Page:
The appointments of Ho Mei-yueh and Hu Sheng-cheng have been applauded by the multinational business community because in their previous positions they had frequent and effective interchange with the foreign chambers and became highly familiar with their major issues. Ho, who spent most of her career with the Industrial Development Bureau of the Ministry of Economic Affairs, had been vice chair of CEPD for the past four years and convened many of the coordination meetings involved in White Paper follow-up. As Minister of State, Hu worked closely with the Chamber, particularly with issues relating to finance and healthcare. A Ph.D. from the University of Rochester, he has been considered one of Taiwan's foremost economists. Together with Minister of Finance Lin Chuan, who has actively pursued a program of reform and deregulation in the financial sector, the two new appointees are considered by the Chamber to constitute a strong leadership team on economic-financial concerns.
It has also been noted that as CEPD chair, Hu will continue to occupy a seat in the Cabinet, concurrently retaining his post as Minister of State (sometimes called Minister Without Portfolio). That arrangement was once standard practice, but Chen Po-chih, the first CEPD chairman after the Democratic Progressive Party (DPP) came to power in 2000, was not named to be a Minister of State, and the lack of Cabinet rank was believed to have reduced his influence. Chen's successor at the CEPD, Lin Hsin-i, was primarily occupied with his pressing concurrent duties as vice premier, leaving relatively little time for the economic planning council.
Eyes on an FTA
Although government leaders have been reiterating their commitment to further opening up of the economy to international participation, they have also made clear that there is another motivation for the push to bring closure to many of the stubborn issues perennially raised by the U.S. government and business community. In his meeting with AmCham, for instance, Premier Yu stressed that Taiwan is keen to resume Trade and Investment Framework Agreement (TIFA) negotiations with the United States and then to move beyond that to entering into discussions for a full-scale Free Trade Agreement (FTA) between the two countries. Considering Taiwan's relative isolation within the international community, the government is eager to enhance the island's political and economic security through stronger bonds with leading trading partners, and particularly with the United States.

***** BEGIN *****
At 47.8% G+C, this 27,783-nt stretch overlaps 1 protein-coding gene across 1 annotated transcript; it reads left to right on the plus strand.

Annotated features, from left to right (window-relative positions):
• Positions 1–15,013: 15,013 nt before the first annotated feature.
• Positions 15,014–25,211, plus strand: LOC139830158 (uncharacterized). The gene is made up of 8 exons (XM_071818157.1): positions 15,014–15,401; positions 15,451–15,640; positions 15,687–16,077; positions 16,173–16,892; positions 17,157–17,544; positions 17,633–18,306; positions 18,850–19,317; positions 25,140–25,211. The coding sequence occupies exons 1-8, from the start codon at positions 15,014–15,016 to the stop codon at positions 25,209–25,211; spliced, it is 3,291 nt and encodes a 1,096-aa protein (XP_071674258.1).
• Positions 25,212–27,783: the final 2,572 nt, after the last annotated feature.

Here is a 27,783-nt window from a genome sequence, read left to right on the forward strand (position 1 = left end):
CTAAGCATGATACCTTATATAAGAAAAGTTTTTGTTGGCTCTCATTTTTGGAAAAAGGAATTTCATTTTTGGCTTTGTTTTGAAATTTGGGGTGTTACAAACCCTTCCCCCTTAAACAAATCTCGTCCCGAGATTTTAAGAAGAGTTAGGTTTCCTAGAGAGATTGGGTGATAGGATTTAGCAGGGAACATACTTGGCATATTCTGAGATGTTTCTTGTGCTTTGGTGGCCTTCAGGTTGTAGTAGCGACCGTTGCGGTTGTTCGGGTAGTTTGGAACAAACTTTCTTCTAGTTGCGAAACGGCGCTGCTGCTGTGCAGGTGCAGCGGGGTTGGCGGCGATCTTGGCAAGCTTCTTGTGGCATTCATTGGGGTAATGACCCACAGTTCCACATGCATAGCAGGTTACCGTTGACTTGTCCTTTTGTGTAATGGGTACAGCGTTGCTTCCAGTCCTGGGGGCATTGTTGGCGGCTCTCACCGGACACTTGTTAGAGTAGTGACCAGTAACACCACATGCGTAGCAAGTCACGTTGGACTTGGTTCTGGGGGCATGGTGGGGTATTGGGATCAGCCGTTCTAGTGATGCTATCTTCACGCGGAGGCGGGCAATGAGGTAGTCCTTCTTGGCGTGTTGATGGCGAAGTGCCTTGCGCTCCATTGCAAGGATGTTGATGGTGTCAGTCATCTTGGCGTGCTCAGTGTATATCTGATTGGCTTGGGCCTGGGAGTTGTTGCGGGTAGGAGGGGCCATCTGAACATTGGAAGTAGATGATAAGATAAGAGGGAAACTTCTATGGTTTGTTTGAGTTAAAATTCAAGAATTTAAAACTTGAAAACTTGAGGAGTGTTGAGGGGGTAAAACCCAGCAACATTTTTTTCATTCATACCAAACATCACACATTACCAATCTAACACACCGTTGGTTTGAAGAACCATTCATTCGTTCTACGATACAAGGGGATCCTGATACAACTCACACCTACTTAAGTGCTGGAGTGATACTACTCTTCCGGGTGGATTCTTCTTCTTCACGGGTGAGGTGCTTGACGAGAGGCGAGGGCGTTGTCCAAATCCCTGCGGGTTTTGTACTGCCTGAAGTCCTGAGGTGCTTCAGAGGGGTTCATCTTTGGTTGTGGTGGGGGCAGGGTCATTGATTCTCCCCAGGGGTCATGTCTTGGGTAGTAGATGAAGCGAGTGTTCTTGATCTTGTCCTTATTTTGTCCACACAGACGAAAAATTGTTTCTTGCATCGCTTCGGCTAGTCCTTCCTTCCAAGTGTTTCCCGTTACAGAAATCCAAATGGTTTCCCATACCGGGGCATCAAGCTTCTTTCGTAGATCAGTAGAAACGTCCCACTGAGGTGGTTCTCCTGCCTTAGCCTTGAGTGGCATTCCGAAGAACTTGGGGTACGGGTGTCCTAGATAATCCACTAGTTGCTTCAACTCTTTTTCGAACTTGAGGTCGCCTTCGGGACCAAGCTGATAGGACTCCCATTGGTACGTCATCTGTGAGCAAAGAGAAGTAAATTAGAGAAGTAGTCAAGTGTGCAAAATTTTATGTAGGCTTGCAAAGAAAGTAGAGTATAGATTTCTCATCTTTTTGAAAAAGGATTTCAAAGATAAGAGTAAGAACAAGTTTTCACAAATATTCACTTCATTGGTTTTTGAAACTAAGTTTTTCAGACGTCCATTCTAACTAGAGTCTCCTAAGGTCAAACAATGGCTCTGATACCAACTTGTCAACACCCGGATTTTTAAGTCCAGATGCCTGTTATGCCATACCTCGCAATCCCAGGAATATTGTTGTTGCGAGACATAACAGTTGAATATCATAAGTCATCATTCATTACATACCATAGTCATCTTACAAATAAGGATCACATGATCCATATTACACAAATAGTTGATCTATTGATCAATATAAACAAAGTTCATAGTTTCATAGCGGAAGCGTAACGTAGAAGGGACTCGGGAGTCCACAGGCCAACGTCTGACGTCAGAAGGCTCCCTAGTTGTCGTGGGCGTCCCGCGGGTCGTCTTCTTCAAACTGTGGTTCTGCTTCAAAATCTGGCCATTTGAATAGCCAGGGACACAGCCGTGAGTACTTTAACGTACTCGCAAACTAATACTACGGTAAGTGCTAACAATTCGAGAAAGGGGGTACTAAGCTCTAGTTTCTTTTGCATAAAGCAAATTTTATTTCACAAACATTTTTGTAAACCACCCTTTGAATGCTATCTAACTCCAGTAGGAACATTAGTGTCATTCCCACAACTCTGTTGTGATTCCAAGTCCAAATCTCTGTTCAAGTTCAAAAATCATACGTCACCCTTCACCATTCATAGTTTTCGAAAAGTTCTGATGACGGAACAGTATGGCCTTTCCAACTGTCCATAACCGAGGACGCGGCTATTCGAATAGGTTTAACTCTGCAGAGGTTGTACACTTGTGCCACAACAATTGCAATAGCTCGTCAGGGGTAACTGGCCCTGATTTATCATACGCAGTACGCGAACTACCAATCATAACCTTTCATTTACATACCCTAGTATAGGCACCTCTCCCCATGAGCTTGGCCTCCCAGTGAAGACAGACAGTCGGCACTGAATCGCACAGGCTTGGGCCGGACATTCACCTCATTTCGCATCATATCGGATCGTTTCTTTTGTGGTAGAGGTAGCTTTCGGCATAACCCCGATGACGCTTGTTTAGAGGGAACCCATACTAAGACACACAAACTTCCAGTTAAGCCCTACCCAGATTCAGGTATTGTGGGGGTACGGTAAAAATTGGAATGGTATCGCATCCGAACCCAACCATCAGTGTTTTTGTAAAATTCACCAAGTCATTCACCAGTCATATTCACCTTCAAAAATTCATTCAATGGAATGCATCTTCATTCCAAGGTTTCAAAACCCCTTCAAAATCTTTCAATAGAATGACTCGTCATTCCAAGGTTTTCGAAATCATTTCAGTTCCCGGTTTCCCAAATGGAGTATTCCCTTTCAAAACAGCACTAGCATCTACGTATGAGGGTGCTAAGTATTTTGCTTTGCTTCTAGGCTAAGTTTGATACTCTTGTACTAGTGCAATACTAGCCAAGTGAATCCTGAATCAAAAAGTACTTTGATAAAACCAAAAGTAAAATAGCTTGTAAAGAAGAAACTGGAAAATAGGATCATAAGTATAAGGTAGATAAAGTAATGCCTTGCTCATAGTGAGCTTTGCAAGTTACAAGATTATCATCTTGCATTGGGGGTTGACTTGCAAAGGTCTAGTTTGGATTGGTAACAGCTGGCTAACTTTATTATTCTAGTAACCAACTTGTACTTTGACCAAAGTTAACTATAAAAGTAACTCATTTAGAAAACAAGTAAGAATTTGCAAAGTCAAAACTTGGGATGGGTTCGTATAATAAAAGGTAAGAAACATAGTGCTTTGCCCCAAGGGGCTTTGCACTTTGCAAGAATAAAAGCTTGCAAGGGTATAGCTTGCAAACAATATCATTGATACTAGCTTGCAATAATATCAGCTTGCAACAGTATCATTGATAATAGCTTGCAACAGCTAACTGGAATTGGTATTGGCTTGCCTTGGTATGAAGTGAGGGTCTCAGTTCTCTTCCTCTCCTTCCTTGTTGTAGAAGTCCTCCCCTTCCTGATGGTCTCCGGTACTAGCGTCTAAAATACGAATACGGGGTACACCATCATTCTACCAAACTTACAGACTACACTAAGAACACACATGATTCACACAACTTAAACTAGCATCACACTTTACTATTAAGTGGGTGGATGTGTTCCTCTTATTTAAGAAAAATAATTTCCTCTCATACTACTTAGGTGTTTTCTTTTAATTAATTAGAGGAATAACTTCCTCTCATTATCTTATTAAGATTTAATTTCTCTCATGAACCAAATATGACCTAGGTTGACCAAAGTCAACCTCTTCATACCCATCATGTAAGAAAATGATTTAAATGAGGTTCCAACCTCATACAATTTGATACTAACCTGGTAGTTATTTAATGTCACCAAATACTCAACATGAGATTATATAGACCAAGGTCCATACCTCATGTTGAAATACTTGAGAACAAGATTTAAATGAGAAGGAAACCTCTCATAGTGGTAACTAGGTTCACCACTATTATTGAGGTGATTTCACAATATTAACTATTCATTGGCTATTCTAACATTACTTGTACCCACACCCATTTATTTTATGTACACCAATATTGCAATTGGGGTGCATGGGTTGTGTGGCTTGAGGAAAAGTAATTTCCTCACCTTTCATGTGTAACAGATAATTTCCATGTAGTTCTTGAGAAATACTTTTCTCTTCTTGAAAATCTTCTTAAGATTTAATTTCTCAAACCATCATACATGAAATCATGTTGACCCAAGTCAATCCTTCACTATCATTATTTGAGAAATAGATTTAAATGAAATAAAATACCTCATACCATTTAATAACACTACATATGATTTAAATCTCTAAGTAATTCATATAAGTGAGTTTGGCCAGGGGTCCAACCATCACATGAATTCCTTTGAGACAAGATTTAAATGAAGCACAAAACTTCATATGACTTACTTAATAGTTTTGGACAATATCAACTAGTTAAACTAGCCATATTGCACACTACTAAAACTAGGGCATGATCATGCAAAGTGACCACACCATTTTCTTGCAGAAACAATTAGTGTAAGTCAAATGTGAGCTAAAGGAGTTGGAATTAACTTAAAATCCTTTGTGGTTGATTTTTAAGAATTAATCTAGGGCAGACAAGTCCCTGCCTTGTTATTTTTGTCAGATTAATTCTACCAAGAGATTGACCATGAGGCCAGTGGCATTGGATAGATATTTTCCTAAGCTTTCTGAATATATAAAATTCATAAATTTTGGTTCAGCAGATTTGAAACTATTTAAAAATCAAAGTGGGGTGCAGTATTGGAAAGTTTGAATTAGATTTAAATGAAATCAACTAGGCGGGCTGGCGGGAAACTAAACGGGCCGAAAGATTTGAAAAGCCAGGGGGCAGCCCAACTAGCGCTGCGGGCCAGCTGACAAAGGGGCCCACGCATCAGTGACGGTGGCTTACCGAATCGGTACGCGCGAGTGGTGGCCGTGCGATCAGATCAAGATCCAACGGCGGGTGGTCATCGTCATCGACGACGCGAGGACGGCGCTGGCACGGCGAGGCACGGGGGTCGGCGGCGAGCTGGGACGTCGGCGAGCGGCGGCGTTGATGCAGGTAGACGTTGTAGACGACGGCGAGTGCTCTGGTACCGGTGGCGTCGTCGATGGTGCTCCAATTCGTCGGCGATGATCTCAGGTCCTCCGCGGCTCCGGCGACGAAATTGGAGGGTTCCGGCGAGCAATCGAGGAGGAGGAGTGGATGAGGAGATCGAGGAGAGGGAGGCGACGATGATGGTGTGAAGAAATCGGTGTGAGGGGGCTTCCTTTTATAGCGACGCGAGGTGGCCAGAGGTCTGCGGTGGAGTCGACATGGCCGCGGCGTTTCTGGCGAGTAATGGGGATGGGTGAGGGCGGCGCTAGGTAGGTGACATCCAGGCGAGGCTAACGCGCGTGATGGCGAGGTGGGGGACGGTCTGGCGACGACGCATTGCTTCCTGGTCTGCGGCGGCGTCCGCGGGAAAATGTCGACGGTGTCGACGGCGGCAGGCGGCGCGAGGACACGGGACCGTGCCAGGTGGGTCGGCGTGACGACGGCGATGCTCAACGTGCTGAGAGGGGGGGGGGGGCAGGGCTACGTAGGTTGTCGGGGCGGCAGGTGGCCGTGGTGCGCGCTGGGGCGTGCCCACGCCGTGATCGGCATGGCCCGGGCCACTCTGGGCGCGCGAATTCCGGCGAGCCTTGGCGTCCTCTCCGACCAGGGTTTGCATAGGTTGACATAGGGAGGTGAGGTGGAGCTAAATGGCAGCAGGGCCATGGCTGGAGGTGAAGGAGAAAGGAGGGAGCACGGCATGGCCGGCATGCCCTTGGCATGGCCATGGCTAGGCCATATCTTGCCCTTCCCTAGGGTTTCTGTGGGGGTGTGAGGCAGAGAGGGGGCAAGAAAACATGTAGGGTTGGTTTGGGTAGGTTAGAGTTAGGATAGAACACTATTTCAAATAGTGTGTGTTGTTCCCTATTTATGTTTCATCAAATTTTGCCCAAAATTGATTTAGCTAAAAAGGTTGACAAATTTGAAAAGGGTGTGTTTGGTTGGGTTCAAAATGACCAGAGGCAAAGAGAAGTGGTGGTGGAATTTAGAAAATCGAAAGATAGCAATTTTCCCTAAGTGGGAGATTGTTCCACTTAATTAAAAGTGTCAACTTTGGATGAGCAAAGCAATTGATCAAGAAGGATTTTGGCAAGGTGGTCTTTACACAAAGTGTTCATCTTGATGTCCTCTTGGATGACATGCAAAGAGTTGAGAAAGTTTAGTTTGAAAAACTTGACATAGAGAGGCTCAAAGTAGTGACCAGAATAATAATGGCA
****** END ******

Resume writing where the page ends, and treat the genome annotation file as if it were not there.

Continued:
Noting the list of still-unresolved issues, Washington has thus far been reluctant to respond to those overtures about an FTA. In a recent speech to AmCham members, William Weinstein, outgoing Economic Section Chief at the American Institute in Taiwan (which represents U.S. interests in Taiwan in the absence of an embassy) said: "We are certainly open to the possibility of considering an FTA in the future, but we believe that for the moment, the most productive course for U.S.-Taiwan economic relations is for Taiwan to follow through in addressing the existing items on the table, such as IPR, pharmaceuticals, telecommunications, and agricultural trade."